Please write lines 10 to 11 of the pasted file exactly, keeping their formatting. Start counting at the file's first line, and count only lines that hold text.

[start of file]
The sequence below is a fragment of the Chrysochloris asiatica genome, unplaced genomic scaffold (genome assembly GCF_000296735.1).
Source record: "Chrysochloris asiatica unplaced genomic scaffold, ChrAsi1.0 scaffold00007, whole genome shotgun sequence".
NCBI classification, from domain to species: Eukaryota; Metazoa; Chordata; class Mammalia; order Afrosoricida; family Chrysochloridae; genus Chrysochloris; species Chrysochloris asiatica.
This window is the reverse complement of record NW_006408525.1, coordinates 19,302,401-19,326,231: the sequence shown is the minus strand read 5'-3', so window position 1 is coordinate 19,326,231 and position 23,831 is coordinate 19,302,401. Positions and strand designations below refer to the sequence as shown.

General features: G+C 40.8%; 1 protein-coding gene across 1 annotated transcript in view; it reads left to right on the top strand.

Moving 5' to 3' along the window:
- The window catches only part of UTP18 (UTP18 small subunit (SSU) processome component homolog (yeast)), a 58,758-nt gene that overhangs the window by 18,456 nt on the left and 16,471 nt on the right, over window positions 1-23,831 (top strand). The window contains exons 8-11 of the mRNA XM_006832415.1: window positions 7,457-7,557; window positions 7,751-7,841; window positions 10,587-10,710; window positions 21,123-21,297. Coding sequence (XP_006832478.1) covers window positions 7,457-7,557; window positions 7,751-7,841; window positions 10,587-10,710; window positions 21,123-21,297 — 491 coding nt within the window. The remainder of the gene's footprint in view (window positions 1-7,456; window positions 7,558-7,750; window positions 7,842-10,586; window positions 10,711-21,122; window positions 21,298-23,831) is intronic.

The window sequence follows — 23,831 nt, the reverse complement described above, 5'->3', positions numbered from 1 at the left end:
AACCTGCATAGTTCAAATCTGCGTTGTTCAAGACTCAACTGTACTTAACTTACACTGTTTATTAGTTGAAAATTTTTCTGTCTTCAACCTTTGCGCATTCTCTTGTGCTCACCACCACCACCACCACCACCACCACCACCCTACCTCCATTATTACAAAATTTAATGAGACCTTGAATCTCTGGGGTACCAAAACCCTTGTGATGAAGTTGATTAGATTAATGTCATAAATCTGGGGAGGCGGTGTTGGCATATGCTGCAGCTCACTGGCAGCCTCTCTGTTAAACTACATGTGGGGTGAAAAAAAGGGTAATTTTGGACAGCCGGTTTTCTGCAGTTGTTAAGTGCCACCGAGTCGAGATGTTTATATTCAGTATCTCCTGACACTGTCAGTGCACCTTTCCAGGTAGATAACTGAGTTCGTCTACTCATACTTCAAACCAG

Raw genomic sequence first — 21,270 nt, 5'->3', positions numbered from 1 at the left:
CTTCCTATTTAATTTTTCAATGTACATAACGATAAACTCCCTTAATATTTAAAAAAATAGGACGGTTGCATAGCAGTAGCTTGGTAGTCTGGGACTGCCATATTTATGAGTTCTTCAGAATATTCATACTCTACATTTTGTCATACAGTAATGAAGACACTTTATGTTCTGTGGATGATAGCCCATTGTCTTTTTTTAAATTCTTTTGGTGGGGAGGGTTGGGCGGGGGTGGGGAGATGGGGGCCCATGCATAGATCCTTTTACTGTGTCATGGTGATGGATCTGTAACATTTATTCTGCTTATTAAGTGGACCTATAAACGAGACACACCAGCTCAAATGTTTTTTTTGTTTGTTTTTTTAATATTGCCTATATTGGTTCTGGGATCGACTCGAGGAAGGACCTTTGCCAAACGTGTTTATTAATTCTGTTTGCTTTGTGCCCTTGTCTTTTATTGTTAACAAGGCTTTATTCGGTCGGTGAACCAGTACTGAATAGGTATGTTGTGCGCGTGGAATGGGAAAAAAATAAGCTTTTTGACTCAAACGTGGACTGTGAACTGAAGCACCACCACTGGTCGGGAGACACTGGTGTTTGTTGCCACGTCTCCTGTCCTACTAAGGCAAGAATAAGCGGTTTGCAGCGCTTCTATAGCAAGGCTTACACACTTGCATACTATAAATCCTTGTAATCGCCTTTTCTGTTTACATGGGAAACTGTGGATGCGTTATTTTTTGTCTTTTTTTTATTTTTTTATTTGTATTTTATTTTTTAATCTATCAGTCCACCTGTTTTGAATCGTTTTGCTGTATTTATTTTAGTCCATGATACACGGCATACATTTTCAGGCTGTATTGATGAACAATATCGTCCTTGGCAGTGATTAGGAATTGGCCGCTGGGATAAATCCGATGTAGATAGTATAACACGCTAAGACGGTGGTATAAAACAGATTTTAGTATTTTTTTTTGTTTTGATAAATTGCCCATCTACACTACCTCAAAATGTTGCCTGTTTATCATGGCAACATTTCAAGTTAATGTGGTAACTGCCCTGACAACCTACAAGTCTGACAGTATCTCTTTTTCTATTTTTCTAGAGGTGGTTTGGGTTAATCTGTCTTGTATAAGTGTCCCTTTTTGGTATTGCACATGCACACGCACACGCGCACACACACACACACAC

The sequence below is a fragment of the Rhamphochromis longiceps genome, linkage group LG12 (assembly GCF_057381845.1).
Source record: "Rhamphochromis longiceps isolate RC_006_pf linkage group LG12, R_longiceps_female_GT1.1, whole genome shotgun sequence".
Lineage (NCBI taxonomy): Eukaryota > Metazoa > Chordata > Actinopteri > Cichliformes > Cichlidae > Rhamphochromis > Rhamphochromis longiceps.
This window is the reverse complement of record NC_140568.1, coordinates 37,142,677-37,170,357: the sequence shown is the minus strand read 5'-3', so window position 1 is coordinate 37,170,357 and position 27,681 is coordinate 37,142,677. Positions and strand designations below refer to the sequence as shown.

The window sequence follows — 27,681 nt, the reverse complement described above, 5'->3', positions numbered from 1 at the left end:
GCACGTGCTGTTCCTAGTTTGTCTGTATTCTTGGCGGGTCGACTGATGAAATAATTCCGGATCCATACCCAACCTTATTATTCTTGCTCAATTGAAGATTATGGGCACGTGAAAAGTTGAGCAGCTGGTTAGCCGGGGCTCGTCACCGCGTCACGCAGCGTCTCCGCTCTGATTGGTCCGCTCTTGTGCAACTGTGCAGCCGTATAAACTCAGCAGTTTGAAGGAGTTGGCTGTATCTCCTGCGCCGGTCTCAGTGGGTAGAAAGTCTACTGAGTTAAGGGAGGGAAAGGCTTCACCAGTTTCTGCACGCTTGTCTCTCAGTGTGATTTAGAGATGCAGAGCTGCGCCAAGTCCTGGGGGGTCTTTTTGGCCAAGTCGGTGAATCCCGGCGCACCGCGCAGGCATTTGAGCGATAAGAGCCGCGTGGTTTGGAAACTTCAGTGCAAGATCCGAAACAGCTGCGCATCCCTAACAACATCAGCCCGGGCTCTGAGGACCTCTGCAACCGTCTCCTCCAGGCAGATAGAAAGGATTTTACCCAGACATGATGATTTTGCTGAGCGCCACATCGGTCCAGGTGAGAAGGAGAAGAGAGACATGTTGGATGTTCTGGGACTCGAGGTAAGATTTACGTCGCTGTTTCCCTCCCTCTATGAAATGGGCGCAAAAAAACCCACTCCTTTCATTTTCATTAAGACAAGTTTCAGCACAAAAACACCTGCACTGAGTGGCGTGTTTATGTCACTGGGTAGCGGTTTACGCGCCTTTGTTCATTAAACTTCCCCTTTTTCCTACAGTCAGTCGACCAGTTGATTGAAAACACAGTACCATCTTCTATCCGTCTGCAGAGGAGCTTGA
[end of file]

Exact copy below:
Raw genomic sequence first — 21,270 nt, 5'->3', positions numbered from 1 at the left:
CTTCCTATTTAATTTTTCAATGTACATAACGATAAACTCCCTTAATATTTAAAAAAATAGGACGGTTGCATAGCAGTAGCTTGGTAGTCTGGGACTGCCATATTTATGAGTTCTTCAGAATATTCATACTCTACATTTTGTCATACAGTAATGAAGACACTTTATGTTCTGTGGATGATAGCCCATTGTCTTTTTTTAAATTCTTTTGGTGGGGAGGGTTGGGCGGGGGTGGGGAGATGGGGGCCCATGCATAGATCCTTTTACTGTGTCATGGTGATGGATCTGTAACATTTATTCTGCTTATTAAGTGGACCTATAAACGAGACACACCAGCTCAAATGTTTTTTTTGTTTGTTTTTTTAATATTGCCTATATTGGTTCTGGGATCGACTCGAGGAAGGACCTTTGCCAAACGTGTTTATTAATTCTGTTTGCTTTGTGCCCTTGTCTTTTATTGTTAACAAGGCTTTATTCGGTCGGTGAACCAGTACTGAATAGGTATGTTGTGCGCGTGGAATGGGAAAAAAATAAGCTTTTTGACTCAAACGTGGACTGTGAACTGAAGCACCACCACTGGTCGGGAGACACTGGTGTTTGTTGCCACGTCTCCTGTCCTACTAAGGCAAGAATAAGCGGTTTGCAGCGCTTCTATAGCAAGGCTTACACACTTGCATACTATAAATCCTTGTAATCGCCTTTTCTGTTTACATGGGAAACTGTGGATGCGTTATTTTTTGTCTTTTTTTTATTTTTTTATTTGTATTTTATTTTTTAATCTATCAGTCCACCTGTTTTGAATCGTTTTGCTGTATTTATTTTAGTCCATGATACACGGCATACATTTTCAGGCTGTATTGATGAACAATATCGTCCTTGGCAGTGATTAGGAATTGGCCGCTGGGATAAATCCGATGTAGATAGTATAACACGCTAAGACGGTGGTATAAAACAGATTTTAGTATTTTTTTTTGTTTTGATAAATTGCCCATCTACACTACCTCAAAATGTTGCCTGTTTATCATGGCAACATTTCAAGTTAATGTGGTAACTGCCCTGACAACCTACAAGTCTGACAGTATCTCTTTTTCTATTTTTCTAGAGGTGGTTTGGGTTAATCTGTCTTGTATAAGTGTCCCTTTTTGGTATTGCACATGCACACGCACACGCGCACACACACACACACAC